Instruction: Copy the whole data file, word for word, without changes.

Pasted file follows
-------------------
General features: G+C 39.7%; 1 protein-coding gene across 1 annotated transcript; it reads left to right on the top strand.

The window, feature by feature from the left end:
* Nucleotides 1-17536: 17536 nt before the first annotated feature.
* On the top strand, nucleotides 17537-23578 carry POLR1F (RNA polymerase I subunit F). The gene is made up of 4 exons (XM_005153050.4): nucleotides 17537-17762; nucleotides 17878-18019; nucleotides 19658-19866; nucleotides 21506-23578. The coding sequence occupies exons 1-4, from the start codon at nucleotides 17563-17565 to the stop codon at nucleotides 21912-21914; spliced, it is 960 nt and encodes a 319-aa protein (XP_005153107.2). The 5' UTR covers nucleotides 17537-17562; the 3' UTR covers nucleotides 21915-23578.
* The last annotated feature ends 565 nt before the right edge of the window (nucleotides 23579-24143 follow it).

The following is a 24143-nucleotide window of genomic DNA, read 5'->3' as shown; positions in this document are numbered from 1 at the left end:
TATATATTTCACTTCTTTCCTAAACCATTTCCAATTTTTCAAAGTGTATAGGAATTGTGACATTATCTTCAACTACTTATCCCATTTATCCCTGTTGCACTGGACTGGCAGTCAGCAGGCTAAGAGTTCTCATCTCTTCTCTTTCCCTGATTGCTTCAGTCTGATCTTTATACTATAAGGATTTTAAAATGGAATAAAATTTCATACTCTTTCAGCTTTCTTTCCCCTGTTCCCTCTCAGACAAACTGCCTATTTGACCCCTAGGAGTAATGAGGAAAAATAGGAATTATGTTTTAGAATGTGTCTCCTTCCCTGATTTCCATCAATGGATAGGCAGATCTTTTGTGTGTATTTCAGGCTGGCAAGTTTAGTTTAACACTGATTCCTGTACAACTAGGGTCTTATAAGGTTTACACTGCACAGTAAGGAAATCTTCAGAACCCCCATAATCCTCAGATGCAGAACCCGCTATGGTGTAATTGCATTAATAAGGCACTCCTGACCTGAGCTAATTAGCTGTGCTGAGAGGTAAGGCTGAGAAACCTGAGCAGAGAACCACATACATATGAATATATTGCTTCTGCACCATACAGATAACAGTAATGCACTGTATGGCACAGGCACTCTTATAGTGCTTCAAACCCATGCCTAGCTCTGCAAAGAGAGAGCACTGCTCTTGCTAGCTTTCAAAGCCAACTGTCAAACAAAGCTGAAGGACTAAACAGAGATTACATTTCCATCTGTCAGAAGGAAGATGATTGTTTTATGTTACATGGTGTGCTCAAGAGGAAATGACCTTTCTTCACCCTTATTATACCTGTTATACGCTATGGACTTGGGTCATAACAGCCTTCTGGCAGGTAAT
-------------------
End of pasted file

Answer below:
General features: G+C 39.7%; 1 protein-coding gene across 1 annotated transcript; it reads left to right on the top strand.

The window, feature by feature from the left end:
* Nucleotides 1-17536: 17536 nt before the first annotated feature.
* On the top strand, nucleotides 17537-23578 carry POLR1F (RNA polymerase I subunit F). The gene is made up of 4 exons (XM_005153050.4): nucleotides 17537-17762; nucleotides 17878-18019; nucleotides 19658-19866; nucleotides 21506-23578. The coding sequence occupies exons 1-4, from the start codon at nucleotides 17563-17565 to the stop codon at nucleotides 21912-21914; spliced, it is 960 nt and encodes a 319-aa protein (XP_005153107.2). The 5' UTR covers nucleotides 17537-17562; the 3' UTR covers nucleotides 21915-23578.
* The last annotated feature ends 565 nt before the right edge of the window (nucleotides 23579-24143 follow it).

The following is a 24143-nucleotide window of genomic DNA, read 5'->3' as shown; positions in this document are numbered from 1 at the left end:
TATATATTTCACTTCTTTCCTAAACCATTTCCAATTTTTCAAAGTGTATAGGAATTGTGACATTATCTTCAACTACTTATCCCATTTATCCCTGTTGCACTGGACTGGCAGTCAGCAGGCTAAGAGTTCTCATCTCTTCTCTTTCCCTGATTGCTTCAGTCTGATCTTTATACTATAAGGATTTTAAAATGGAATAAAATTTCATACTCTTTCAGCTTTCTTTCCCCTGTTCCCTCTCAGACAAACTGCCTATTTGACCCCTAGGAGTAATGAGGAAAAATAGGAATTATGTTTTAGAATGTGTCTCCTTCCCTGATTTCCATCAATGGATAGGCAGATCTTTTGTGTGTATTTCAGGCTGGCAAGTTTAGTTTAACACTGATTCCTGTACAACTAGGGTCTTATAAGGTTTACACTGCACAGTAAGGAAATCTTCAGAACCCCCATAATCCTCAGATGCAGAACCCGCTATGGTGTAATTGCATTAATAAGGCACTCCTGACCTGAGCTAATTAGCTGTGCTGAGAGGTAAGGCTGAGAAACCTGAGCAGAGAACCACATACATATGAATATATTGCTTCTGCACCATACAGATAACAGTAATGCACTGTATGGCACAGGCACTCTTATAGTGCTTCAAACCCATGCCTAGCTCTGCAAAGAGAGAGCACTGCTCTTGCTAGCTTTCAAAGCCAACTGTCAAACAAAGCTGAAGGACTAAACAGAGATTACATTTCCATCTGTCAGAAGGAAGATGATTGTTTTATGTTACATGGTGTGCTCAAGAGGAAATGACCTTTCTTCACCCTTATTATACCTGTTATACGCTATGGACTTGGGTCATAACAGCCTTCTGGCAGGTAAT